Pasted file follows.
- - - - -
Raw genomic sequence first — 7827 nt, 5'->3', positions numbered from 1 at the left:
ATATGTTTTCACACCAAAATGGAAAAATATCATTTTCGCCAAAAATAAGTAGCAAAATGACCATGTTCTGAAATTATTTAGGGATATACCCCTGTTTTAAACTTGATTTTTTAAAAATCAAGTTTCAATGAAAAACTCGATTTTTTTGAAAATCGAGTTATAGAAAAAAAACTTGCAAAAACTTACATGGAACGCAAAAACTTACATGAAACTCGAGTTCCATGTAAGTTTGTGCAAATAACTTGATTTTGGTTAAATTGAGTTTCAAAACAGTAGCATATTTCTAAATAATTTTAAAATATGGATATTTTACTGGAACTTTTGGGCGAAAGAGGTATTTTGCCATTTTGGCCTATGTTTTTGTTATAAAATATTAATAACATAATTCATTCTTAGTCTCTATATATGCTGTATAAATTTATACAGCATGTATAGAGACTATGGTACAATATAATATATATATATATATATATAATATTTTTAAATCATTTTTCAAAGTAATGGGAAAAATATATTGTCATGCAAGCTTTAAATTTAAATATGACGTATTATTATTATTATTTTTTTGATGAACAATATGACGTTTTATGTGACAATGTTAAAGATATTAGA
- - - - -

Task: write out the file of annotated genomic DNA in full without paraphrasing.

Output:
Raw genomic sequence first — 7827 nt, 5'->3', positions numbered from 1 at the left:
ATATGTTTTCACACCAAAATGGAAAAATATCATTTTCGCCAAAAATAAGTAGCAAAATGACCATGTTCTGAAATTATTTAGGGATATACCCCTGTTTTAAACTTGATTTTTTAAAAATCAAGTTTCAATGAAAAACTCGATTTTTTTGAAAATCGAGTTATAGAAAAAAAACTTGCAAAAACTTACATGGAACGCAAAAACTTACATGAAACTCGAGTTCCATGTAAGTTTGTGCAAATAACTTGATTTTGGTTAAATTGAGTTTCAAAACAGTAGCATATTTCTAAATAATTTTAAAATATGGATATTTTACTGGAACTTTTGGGCGAAAGAGGTATTTTGCCATTTTGGCCTATGTTTTTGTTATAAAATATTAATAACATAATTCATTCTTAGTCTCTATATATGCTGTATAAATTTATACAGCATGTATAGAGACTATGGTACAATATAATATATATATATATATATATAATATTTTTAAATCATTTTTCAAAGTAATGGGAAAAATATATTGTCATGCAAGCTTTAAATTTAAATATGACGTATTATTATTATTATTTTTTTGATGAACAATATGACGTTTTATGTGACAATGTTAAAGATATTAGA